Editing pattern – Three ways to cut on the look and back (Part 1)

Cutting on the look from a looking character to whatever-is-drawing-his-attention is great, but the story doesn’t end there. Once we have figured out the situation, we (very) often want to cut back to the character and see him reacting. Let’s take a look at the three main editing patterns designed for that purpose.


Editing patterns #1- Back to same shot scale

So here’s the big picture: A shot of a character looking off-screen (i.e. a ‘look‘ shot) cuts to a shot of what has grabbed his attention (i.e. a ‘what‘ shot). So far so good, but now we want to see the character’s reaction. The easiest way to do that is merely to treat the ‘what‘ shot as an insert and return to the original ‘look‘ shot.

This basic approach is mostly used:

1- When the ‘what‘ shot doesn’t provide a meaningful answer to the character, as in Cliffhanger (R. Harlin, 1993) or Contact (R. Zemeckis, 1997).

2- When the ‘what‘ shot provides a meaningful answer that doesn’t affect the character to the point of dramatically changing his mindset, as in the following excerpts from Raiders of the Lost Ark (S. Spielberg, 1981) and The Matrix (A. & L. Wachowski, 1999).

3- When the ‘what‘ shot raises more questions than answers, as in Mad Max 2 – The Road Warrior (G. Miller, 1981) and No Country for Old Men (J. & E. Coen, 2007).


Editing patterns #2- Back to closer shot scale

Before studying this editing pattern, let’s take a look at what could be called an intermediate level: cutting back to the original ‘look‘ shot, then scaling up the looking character. For example, in Little Big Man (A. Penn, 1970), the ‘what‘ shot does cut back to the original shot of the looking character, but then the latter moves towards the camera to show off his growing anxiety (read more in Scaling up – Have subjects come to the foreground). A similar effect can be achieved by moving the camera towards the character after returning to the original ‘look‘ shot, as in The Lord of the Rings – The Fellowship of the Ring (P. Jackson, 2001) (read more in Scaling up – Zoom in and Scaling up – Truck in).

Now instead of cutting to the original ‘look‘ shot and slowly scaling the looking character up, we could cut straight to a closer shot of him and get an instant emotional reaction. This editing pattern has the look and feel of a cut-in and is especially useful when the looking character is trying to hide his emotions: the closer shot conveys his true feelings. In Love Actually (R. Curtis, 2003), cutting straight to a closer shot of the looking character after a ‘what‘ shot subtly brings out the impact of the latter on the former. In Young Sherlock Holmes (B. Levinson, 1985), this effect is used twice in succession, pushing the audience closer and closer to the looking character after each ‘what‘ shot, like nested cut-ins. In both cases, resorting to character or camera moves would ruin the subtle feeling of intimacy provided by this technique.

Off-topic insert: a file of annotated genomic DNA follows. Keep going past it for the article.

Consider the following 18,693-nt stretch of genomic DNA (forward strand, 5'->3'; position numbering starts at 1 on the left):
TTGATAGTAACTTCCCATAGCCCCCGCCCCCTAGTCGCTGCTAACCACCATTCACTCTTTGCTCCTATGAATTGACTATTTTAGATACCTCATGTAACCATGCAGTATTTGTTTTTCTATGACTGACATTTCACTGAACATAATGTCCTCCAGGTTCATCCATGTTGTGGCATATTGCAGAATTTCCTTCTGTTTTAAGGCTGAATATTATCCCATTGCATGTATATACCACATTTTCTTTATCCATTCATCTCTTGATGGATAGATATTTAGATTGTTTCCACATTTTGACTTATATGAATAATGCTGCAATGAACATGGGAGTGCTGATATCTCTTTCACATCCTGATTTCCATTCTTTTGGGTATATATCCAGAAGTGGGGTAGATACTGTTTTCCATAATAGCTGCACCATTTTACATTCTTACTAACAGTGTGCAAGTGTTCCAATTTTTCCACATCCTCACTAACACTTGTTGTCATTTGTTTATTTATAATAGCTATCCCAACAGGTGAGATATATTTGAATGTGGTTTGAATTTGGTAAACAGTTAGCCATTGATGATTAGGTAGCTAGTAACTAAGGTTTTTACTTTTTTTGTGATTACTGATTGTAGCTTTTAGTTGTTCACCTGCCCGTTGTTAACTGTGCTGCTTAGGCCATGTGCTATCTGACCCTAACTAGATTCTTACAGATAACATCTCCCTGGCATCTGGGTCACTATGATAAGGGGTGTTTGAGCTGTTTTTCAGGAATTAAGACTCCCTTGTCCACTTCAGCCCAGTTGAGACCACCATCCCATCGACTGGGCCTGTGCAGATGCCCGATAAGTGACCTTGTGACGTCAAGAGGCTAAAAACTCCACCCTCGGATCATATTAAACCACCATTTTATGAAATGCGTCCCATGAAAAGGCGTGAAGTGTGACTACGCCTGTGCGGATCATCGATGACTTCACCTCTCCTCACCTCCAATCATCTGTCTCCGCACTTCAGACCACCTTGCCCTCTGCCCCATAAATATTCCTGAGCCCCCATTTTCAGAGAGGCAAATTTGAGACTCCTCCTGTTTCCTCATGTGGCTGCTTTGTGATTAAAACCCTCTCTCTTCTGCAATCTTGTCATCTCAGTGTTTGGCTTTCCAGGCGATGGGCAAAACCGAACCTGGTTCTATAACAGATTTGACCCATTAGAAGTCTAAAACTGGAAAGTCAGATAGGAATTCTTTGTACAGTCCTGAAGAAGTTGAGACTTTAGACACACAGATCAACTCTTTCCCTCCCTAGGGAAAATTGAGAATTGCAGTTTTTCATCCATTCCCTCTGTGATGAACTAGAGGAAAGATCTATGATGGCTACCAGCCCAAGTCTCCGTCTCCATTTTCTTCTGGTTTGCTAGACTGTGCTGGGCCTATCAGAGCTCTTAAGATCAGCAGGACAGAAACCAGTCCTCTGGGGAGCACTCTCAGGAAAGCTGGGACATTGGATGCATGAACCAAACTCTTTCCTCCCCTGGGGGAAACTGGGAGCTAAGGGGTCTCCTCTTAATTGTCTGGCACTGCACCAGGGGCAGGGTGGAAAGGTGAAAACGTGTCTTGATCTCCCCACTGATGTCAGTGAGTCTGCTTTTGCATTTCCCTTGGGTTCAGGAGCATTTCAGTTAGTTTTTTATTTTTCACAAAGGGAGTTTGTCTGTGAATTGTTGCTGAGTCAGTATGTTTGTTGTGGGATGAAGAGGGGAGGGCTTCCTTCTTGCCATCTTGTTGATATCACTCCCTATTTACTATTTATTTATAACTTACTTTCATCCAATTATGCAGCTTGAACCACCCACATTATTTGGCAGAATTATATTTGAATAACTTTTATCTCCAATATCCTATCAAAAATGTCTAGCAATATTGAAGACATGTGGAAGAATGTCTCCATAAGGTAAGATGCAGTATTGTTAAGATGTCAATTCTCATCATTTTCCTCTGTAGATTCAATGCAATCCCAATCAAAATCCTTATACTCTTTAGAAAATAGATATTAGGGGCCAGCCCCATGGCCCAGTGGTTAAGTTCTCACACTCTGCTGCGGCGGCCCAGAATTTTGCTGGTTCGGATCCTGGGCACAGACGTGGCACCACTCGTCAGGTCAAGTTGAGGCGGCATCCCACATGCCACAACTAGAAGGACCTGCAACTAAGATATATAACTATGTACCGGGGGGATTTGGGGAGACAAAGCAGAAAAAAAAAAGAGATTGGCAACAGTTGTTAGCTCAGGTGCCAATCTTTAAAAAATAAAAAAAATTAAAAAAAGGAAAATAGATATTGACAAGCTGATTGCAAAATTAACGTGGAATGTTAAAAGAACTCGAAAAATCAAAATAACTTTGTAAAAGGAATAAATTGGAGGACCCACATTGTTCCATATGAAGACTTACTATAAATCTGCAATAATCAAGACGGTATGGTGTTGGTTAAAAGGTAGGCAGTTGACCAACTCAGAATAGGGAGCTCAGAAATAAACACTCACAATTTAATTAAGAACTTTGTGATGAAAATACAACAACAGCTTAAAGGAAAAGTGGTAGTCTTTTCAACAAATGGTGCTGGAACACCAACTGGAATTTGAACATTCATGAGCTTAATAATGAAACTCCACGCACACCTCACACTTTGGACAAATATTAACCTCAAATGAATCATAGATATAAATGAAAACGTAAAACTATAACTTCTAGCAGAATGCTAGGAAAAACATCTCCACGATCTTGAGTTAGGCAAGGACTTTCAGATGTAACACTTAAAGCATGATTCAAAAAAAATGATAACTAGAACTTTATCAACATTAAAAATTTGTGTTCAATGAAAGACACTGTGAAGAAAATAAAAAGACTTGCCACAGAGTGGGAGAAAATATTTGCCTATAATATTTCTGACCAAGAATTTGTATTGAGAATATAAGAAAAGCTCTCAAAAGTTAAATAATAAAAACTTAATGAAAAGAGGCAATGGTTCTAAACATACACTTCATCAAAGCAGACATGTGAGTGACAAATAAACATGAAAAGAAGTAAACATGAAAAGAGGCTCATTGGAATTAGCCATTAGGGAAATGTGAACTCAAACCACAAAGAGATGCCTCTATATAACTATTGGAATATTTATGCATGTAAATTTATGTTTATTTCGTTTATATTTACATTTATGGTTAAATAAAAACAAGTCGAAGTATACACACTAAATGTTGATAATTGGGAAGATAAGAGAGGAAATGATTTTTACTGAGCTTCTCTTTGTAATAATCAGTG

Many of the effects we studied in the ‘scaling up’ series work hand in hand with this technique. For example, cutting back to a closer shot of the looking character can be used to bring out contradictory feelings, from fear and resentment as in Black Book (P. Verhoeven, 2006), when Müntze is put in front of a firing squad, to malice and malignancy as in Die Hard (J. McTiernan, 1988), when Gruber — a terrorist impersonating an employee — takes over the screen as he realizes that McClane — a cop — doesn’t know who he is. This editing pattern depicts a more ‘mental’ side of the character after the ‘what‘ shot, although for completely opposite reasons here (i.e. weakness vs strength).


What’s up?

Among all the possible ways to go back to the looking character after a cut on the look, three are really common place in movies depending on the story. Returning to the original ‘look‘ shot makes sense when the character hasn’t been affected too much by the ‘what‘ shot. Cutting to a closer shot of the looking character emphasizes the emotional impact the ‘what‘ shot, even if the character keeps his feelings to himself.

The third editing pattern will be covered in part 2, and we will see that all those techniques put together can make for rich emotional choreographies.


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